Soon, more than the seasons will be changing.
The Fall Classic will yield to a winter of blitzes and bombs – leaving behind the quieter images of double plays, curveballs and sacrifices. But first, the seats at Wrigley Field on Chicago’s North Side will fill up once more with Cubs fans, who have suffered for as long as they can remember but still have hope.
For decades, people have milked metaphors of baseball and religion beyond what they are worth. It’s not illegal, though there should probably be a special place in hell for those who claim to see the Trinity in baseball’s rule that three outs end an inning, or that the ballpark is a “cathedral.”
The truth is, we can go deeper.
For years, I’ve tried to do just that, teaching a course at New York University with the mischievous title of Baseball as a Road to God, and writing a book by the same name.
What I’ve figured out with my students is that there’s common ground we can all learn from – above all, the special feelings in seemingly secular settings that suggest the spiritual. The feelings can be as powerfully simple as having a catch with your dad, or watching the Cleveland Indians win the pennant against all odds, or actually hearing Jackie Robinson breathe as he sprinted toward home plate.
If the evocative capacities of religion or spirituality are to have any credibility, they have to be universal – meaning, one’s muse is deeply personal and can be almost anything.
Beauty is in the eye of the beholder. For some, indeed, for a great many, a feeling of heightened sensitivity can be evoked at Mass; for others, the spark can be a Beethoven symphony; for others still, an Andrew Miller slider. As James Joyce wrote in “Ulysses,” “Any object, intensely regarded, may be a gate of access to the incorruptible eon of the gods.”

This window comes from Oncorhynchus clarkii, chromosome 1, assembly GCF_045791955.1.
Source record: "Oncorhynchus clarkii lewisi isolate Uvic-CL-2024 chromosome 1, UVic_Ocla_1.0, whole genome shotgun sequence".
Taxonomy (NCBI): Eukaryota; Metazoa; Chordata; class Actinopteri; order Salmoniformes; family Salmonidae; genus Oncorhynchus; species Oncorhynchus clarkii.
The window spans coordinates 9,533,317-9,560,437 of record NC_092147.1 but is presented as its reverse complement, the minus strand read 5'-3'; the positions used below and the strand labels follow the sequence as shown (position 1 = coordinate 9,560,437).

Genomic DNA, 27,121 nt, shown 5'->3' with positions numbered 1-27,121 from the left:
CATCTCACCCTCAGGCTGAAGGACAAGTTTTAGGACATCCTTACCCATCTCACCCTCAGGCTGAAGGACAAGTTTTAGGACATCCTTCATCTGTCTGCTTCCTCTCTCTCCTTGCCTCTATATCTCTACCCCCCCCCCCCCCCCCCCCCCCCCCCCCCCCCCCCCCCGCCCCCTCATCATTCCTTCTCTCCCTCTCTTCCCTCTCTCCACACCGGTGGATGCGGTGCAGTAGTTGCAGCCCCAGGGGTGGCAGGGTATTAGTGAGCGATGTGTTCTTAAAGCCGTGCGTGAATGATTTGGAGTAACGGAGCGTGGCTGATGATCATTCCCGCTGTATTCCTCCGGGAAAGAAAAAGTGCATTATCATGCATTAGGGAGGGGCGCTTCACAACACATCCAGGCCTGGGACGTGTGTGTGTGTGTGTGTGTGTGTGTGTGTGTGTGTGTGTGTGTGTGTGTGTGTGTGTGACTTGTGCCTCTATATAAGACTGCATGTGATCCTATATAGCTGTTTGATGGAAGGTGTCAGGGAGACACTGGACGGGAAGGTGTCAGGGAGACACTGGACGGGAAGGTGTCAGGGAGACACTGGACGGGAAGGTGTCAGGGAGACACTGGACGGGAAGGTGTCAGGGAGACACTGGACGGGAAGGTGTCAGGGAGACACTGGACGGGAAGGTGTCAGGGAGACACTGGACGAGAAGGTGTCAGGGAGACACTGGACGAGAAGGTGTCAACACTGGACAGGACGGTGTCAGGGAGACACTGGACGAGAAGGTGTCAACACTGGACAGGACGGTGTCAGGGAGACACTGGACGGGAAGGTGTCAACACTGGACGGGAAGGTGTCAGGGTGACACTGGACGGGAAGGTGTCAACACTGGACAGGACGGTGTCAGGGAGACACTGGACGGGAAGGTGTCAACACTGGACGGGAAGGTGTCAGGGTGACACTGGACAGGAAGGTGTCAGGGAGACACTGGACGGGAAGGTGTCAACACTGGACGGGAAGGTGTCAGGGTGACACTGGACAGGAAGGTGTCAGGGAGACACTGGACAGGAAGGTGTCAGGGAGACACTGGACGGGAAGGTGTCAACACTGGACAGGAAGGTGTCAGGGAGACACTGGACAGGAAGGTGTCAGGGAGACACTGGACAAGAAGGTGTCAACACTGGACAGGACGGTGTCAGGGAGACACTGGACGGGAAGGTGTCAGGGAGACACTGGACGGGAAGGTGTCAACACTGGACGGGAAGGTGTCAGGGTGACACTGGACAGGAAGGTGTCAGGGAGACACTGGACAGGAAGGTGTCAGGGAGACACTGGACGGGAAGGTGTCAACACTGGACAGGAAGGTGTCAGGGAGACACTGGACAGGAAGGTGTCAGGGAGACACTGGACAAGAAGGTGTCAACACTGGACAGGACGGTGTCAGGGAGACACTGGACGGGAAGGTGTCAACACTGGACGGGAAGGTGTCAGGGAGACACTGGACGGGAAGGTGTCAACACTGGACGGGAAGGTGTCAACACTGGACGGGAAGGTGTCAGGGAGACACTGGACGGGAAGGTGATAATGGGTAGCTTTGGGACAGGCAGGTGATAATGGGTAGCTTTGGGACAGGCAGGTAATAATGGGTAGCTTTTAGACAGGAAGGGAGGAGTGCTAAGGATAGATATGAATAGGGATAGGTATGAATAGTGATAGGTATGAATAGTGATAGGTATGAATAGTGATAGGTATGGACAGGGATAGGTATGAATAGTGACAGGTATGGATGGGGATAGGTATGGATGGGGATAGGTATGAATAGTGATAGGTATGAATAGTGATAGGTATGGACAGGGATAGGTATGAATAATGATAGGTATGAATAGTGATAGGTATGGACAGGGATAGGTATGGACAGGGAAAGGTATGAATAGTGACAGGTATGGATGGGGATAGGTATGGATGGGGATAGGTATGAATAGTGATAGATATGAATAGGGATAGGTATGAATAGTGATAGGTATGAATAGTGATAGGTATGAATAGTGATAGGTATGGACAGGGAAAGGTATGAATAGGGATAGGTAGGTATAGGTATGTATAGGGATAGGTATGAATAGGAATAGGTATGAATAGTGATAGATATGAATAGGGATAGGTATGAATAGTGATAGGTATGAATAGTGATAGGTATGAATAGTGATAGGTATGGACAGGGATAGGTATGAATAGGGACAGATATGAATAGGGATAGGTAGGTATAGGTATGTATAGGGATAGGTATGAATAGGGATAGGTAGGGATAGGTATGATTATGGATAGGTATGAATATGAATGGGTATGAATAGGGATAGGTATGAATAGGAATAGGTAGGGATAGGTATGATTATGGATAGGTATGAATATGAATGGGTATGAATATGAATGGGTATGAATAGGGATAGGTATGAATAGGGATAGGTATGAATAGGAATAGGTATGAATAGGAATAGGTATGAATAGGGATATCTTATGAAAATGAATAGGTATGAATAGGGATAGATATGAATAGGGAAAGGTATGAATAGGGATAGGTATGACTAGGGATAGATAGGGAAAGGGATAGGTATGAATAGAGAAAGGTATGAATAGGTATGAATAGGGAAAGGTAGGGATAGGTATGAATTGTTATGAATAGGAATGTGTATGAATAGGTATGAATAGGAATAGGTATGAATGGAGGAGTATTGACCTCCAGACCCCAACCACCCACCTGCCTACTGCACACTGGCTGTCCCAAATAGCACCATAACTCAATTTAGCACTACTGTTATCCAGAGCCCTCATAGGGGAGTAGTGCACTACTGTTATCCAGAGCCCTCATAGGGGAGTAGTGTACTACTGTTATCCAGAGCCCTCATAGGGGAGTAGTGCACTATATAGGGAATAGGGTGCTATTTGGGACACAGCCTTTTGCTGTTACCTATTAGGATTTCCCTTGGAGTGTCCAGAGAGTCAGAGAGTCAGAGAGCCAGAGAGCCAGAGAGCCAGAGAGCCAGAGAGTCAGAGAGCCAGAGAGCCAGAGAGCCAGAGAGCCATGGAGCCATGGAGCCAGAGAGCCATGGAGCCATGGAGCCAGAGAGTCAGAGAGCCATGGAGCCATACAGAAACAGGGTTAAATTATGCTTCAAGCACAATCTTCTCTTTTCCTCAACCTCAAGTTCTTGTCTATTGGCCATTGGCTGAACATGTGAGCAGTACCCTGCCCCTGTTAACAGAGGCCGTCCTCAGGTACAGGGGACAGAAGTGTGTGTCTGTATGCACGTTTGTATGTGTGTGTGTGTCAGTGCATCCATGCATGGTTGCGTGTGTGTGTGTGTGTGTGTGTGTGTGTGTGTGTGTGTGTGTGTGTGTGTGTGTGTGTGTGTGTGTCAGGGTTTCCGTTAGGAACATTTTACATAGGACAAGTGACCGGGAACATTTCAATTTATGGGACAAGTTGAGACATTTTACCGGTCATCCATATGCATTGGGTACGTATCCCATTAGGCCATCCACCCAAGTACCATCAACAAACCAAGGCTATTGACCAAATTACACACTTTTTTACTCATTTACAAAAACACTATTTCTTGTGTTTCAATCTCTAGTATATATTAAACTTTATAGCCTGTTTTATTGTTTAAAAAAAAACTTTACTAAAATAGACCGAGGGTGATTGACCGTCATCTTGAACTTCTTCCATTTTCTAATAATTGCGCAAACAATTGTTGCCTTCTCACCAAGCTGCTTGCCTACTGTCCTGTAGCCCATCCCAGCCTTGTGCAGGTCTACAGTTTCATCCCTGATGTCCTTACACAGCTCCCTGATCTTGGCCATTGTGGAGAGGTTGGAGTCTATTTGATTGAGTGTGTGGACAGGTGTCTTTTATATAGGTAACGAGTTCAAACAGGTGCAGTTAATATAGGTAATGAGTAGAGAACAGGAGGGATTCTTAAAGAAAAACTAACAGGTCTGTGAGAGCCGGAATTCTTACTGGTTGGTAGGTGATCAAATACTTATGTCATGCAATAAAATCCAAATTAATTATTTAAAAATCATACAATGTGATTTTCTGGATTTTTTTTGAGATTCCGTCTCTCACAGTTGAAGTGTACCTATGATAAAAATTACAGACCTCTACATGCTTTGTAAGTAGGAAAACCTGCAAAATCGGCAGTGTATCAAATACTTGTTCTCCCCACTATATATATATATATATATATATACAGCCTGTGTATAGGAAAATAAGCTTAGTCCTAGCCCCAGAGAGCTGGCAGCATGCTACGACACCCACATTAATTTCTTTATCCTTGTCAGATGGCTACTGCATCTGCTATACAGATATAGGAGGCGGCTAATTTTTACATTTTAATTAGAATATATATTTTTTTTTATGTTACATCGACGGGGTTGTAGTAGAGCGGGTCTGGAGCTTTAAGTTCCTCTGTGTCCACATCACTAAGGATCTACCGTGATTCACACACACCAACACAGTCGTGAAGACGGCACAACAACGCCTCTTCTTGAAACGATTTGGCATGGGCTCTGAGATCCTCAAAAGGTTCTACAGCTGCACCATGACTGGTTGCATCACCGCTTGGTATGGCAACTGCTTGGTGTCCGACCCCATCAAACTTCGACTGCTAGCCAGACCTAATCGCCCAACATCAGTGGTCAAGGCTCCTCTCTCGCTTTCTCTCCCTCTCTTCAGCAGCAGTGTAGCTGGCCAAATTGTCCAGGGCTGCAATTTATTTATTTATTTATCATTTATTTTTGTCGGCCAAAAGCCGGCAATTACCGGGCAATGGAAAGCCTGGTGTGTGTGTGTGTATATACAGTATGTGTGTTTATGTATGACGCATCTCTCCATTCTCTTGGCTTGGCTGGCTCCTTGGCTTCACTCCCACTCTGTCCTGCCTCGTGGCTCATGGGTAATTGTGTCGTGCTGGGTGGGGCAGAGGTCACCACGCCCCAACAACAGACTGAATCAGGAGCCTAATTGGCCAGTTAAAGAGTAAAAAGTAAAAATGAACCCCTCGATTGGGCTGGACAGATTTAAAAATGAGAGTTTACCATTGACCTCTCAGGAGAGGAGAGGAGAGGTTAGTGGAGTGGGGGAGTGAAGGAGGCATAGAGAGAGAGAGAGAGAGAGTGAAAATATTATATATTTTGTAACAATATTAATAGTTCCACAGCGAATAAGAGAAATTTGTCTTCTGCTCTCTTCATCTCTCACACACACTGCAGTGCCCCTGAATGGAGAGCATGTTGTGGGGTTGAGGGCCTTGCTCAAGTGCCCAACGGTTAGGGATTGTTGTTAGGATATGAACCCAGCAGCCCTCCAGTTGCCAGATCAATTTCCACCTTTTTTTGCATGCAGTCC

People always ask me if baseball is truly a road to God. The short answer is, “Of course not.” But the longer answer is a defiant “Yes!”
If given sensitive attention, baseball can awaken us to a contemplative dimension of life that is often missing in our increasingly peripatetic existence. We can learn, through baseball, to experience life more deeply. When we embrace its ineffable joys, baseball can be a guide to viewing religion and the spiritual life differently, to living differently, to being in the world in a different way and seeing more in it.
One time, outside of the friendly confines of Wrigley Field, I saw a T-shirt for sale that asked: “What did Jesus say to the Cubs just before he ascended into heaven?” The answer: “Don’t do anything until I get back.” Yet another proclaimed the words of the late, archetypal Chicago broadcaster Jack Brickhouse: “Hey, anyone can have a bad century!”
By now, the second century of World Series drought is upon them, but until it ends, Cubs fans will continue flocking to the corner of Clark and Addison streets on game day – not because they expect to win, or because they want to see how exactly they’ll manage to lose, but simply because they want to be there. Just in case.
They sit, waiting to experience the ecstasy of release; the blessing that follows the curse. The only question that remains is how much longer that wait will last.
John Sexton is a former president of New York University and dean of its law school.